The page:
Scientists know how to manipulate energy and understand some of its properties, but they have yet to learn what it is or where it comes from. The idea that unseen forces or matter are leaking into our universe from other dimensions is gaining ground in some scientific quarters.
Another more well-known fact gives us a further clue about the energy-matter relationship. We have Einstein’s famous equation E = mc2. This tells us that matter and energy are interchangeable. Everything we perceive as solid in this world is just a form of congealed energy. Matter originates with energy and resolves back into energy, as demonstrated by the atom-splitting process that unleashes the tremendous nuclear force.
What does all this tell us? It tells us that consciousness and matter are intimately bound together (and remember, consciousness and energy are synonymous in varying degrees). If, as Einstein showed, energy and matter are inextricably bound in the material world, we have every reason to assume that the subtle bodies the mystical traditions speak of are also forms of matter, albeit much higher, undetectable energy vibrations.
The conclusion—and here the more spiritually-minded might want to take note—is that matter may be the vehicle that spirit needs to express itself at all levels of being. Without matter, there would be no individual existence beyond the purely spiritual being of the Source. Matter often has a bad name in spiritual circles, and certainly, the grosser it gets, the messier consciousness becomes, but we are in physical form. That’s what we have to work with.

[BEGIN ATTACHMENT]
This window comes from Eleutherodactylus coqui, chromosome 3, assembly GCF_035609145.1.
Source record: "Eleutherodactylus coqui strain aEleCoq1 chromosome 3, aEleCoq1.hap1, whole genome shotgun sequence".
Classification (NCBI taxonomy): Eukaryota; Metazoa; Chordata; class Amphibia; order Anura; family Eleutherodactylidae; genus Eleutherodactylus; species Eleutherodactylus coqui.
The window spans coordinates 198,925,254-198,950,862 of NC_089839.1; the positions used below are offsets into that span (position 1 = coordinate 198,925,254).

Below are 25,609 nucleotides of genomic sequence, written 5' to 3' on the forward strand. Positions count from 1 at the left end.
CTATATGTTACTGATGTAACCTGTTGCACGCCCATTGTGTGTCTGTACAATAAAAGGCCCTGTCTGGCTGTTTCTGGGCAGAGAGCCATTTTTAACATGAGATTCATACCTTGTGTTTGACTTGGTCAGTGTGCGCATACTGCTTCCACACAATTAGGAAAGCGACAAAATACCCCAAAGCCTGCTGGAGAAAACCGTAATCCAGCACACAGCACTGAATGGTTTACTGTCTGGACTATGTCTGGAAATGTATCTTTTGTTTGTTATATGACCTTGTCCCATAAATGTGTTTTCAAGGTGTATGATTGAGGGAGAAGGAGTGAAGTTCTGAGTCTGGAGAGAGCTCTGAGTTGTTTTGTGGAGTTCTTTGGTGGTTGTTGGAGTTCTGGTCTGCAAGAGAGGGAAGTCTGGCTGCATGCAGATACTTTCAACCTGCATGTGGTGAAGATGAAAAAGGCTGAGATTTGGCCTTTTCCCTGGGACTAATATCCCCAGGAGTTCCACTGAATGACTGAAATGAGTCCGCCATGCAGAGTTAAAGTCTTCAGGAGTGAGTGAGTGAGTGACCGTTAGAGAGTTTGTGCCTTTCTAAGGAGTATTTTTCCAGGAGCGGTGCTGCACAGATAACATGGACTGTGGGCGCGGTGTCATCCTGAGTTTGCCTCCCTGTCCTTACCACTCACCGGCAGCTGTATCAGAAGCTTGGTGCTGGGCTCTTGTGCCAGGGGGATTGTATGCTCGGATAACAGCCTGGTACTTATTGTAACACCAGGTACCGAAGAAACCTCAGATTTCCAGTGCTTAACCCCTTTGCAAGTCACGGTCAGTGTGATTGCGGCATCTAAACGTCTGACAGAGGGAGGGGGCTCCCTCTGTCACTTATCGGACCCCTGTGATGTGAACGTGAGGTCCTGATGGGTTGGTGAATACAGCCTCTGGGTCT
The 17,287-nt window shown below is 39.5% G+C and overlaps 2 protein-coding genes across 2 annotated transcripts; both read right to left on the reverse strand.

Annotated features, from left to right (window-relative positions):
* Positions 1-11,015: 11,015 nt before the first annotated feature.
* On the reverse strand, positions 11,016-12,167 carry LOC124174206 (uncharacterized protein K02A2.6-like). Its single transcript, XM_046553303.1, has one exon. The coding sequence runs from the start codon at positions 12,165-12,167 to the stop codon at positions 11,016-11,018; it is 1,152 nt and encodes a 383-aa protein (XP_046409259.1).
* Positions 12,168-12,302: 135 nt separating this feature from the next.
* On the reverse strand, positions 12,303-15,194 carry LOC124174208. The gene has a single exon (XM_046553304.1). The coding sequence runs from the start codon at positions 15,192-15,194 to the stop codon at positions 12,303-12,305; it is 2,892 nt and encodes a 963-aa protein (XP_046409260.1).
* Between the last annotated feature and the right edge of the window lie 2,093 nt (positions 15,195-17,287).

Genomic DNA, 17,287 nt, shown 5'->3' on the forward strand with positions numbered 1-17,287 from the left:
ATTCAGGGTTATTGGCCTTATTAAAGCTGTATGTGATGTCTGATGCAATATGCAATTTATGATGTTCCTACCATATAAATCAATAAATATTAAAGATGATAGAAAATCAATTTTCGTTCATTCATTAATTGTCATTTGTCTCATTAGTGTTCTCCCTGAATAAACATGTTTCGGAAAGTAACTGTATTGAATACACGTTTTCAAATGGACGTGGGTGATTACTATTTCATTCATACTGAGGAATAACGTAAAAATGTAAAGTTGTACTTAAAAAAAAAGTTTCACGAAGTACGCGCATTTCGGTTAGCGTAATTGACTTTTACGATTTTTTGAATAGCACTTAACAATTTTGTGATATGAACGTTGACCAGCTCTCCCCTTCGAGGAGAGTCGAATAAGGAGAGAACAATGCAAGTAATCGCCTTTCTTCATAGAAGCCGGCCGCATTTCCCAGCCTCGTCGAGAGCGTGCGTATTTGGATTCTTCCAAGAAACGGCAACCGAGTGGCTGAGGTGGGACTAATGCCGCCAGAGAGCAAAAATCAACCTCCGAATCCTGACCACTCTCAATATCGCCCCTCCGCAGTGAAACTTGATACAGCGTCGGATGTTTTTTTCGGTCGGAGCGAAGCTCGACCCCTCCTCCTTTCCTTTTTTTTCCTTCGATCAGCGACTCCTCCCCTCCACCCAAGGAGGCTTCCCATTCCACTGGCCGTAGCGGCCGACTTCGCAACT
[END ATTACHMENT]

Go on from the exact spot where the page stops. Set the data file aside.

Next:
The good news is that we don’t need to be bound by random material fate. The interconnectedness of mind, energy, and matter indicates that if we learn to work with these factors, healing, dreaming, imagining, and meditating can all become real channels for personal and collective change in our lives.
Peter Canova is an international businessman who began writing on spirituality and consciousness after a series of life-changing spiritual experiences. He is the author of the 25x award-winning First Souls Trilogy and has contributed to the popular Chicken Soup for the Soul series. His latest book is Quantum Spirituality. https://petercanova.com/